Dance Music Structure (Production Basics 2)
SeamlessR shows us how to structure dance music tracks.
We will discuss song structure and how dance music songs are structured with a real life example. This is a guideline to give you an idea of where to go and where to start so you can have your own spin on dance music structure.
This idea of dance music song structure is specifically for dance music song structure. Regular songs (i.e. pop songs, rock songs) are based on vocals and have their own structural dynamics that are similar to dance music song structure but slightly different. For example, vocal based songs call it the chorus and not the drop.
Dance music structure is broken up into 16-bar segments is the “norm” and not necessarily 16-bars of 4/4. When you look at most songs the pattern is similar. Sometimes there are deviations and deviations are cool and you can do that, but this is the basic example of dance music structure.
First is the intro. Intros are a lawless, Wild West structure because you can do whatever you want. The first thing that tends to matter when it comes to sizing things is the build-up to your drop. This can be done in a lot of ways; for example, 8-bars of continuation from whatever you’re doing in the intro. The intro establishes the melodic progression of the song. The musical elements of the track are introduced to give you an idea of what the structure will be like. One component is a break; sometimes you can have a break rise combo, where there are 8-bars of break and then 8-bars of rise until you have a 16-bar part A of a drop and part B of a drop. Another way of doing this is 16-bars of break and then a 16-bar rise. Changes can deviate as long as it sounds good to you. When you talk about what sounds good to others, this is the usual expectation. It is so prevalent because it is what sounds right.
Currently, I use 8-bar builds and 8-bar rises. Then we have the drop, which is a total of 32-bars. I look at the first 16-bars as the bass bonanza, like tonic. The root note stays in place and the bass is big and loud with not a lot else there. On the B-part of the drop (the other half), it switches gears and goes straight into the melodic part. The progression and the arrangement meld into the intro with full levels of sound (all drums, all bass), everything happens at once and the bass drop continues but with a different style, arrangement, or rhythm. They are on the same track because two different songs on the same track do not appeal to many people. After the intro, there is another break and rise.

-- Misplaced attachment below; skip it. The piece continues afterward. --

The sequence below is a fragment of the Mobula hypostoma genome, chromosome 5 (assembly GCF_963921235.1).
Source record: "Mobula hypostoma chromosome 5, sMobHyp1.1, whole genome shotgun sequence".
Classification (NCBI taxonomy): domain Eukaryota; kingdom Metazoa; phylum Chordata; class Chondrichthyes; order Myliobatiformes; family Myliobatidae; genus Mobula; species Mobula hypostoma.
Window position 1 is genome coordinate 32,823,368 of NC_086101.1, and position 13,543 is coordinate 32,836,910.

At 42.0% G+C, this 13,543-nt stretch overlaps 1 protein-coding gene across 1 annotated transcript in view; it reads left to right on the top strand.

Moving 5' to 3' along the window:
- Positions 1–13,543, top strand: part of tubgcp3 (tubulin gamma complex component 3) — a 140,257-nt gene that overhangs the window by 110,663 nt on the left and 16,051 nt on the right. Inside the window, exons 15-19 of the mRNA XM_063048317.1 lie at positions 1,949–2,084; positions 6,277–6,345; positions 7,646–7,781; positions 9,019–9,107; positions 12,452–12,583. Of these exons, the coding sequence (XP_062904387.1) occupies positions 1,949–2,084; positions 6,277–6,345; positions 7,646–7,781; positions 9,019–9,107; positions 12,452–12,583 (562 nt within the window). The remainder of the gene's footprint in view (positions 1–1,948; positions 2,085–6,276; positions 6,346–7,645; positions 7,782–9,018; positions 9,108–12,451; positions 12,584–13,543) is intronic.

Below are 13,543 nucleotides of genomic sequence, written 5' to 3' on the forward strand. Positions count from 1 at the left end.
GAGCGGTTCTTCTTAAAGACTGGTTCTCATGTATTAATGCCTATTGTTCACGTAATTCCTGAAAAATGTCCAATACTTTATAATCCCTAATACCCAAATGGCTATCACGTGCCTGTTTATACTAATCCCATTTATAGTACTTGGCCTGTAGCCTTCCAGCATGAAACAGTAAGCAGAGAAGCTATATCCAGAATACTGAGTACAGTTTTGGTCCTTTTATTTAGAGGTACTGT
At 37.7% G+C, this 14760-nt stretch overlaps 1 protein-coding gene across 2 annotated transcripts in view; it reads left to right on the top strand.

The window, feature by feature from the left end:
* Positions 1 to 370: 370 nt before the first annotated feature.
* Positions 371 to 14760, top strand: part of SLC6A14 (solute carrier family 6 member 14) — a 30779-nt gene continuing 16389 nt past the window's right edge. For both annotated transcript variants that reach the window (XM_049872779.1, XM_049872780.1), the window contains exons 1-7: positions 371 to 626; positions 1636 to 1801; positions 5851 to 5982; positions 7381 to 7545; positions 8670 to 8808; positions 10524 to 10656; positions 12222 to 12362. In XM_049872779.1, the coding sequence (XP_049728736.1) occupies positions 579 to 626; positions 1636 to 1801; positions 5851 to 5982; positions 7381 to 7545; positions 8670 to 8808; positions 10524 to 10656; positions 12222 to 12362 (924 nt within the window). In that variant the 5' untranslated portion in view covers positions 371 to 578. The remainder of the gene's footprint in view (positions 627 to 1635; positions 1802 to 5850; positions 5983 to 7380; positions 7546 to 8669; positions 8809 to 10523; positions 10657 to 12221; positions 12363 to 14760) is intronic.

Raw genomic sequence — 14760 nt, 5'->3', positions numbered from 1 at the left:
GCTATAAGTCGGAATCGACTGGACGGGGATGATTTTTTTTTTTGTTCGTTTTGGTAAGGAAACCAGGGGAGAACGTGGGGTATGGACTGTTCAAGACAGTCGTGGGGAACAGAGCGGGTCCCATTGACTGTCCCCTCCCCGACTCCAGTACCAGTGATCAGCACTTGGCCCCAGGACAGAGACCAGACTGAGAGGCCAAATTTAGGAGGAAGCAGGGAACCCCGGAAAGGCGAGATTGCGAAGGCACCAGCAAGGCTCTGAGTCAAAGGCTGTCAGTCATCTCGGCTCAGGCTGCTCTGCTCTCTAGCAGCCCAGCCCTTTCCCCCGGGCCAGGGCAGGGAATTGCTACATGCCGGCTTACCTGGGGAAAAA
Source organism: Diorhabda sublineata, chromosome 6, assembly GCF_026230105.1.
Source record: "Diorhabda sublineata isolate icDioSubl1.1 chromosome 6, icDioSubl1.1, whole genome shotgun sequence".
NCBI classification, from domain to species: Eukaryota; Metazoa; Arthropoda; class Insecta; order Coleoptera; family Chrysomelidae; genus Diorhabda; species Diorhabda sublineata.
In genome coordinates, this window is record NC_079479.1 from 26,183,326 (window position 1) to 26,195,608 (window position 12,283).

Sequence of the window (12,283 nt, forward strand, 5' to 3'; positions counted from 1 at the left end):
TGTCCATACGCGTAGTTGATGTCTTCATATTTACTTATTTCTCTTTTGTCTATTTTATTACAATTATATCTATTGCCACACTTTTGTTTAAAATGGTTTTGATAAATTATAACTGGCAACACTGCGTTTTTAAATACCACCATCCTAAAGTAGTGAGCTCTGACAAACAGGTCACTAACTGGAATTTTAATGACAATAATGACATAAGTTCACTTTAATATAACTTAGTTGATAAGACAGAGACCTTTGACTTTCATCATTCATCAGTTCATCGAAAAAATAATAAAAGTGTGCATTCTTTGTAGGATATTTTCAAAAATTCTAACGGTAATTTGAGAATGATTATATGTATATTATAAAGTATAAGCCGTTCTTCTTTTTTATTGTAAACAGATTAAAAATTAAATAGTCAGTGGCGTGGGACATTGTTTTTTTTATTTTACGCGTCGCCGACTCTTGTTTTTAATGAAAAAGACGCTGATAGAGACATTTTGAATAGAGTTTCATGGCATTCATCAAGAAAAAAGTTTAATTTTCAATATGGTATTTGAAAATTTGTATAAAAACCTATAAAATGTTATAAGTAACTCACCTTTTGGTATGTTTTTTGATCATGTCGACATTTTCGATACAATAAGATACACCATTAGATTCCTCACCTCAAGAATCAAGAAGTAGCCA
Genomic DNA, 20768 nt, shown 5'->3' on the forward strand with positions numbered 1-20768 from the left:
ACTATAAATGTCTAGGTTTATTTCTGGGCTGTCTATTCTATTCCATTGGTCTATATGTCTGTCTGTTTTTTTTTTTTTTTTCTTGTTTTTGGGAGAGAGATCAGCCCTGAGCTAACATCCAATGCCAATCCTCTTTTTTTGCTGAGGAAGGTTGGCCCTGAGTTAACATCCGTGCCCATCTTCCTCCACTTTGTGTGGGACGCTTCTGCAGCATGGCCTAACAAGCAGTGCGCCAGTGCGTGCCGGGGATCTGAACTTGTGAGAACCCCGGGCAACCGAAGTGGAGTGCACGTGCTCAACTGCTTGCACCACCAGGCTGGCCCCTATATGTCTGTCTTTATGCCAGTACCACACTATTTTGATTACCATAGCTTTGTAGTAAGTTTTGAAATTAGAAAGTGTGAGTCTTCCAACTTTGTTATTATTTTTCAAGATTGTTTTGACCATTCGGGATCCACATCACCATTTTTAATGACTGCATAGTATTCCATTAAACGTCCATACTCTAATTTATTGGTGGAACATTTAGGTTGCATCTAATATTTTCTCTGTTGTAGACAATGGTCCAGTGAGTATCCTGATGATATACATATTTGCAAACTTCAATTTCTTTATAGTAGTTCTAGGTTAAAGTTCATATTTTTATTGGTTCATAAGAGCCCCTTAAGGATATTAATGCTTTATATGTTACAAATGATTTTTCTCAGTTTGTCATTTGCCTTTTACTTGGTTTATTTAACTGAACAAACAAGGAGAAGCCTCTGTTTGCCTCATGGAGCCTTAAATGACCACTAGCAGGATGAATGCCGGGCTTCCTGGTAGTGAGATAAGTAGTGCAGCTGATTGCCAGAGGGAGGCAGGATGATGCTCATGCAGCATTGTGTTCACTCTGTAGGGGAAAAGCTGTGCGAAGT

Most dance music structure creations consists of copying the phase, developing variations of the phase, and eventually you will have parts related to itself but is varied to keep the listeners’ interest. The second drop is where rules go to die and how you can show your sound style. The second drop can be used to return to the melodic section of the song and this can be done in a variety of ways. The easiest way is to copy and perform variations of the copied phases, as described above. Also, you can make a new big break and introduce something new to continue into the melody; this is considered the part B of the melody, which uses Part A’s drop, and typically repeats with an 8-bar rise and separates the break. This can be considered a bridge and serves to get from the first half to the second half.
The outro of dance music structure is mostly fading elements of the song. Typically, there are two 8-bar breaks repeated. The “DJ intro” and the “DJ outro” are terms that describe the slowly fading elements that are exaggerated than regular songs and this makes a DJ’s life easier.
This style provides for 64-bars of song structure, which is approximately five and a half minutes and the average length of dance music structure.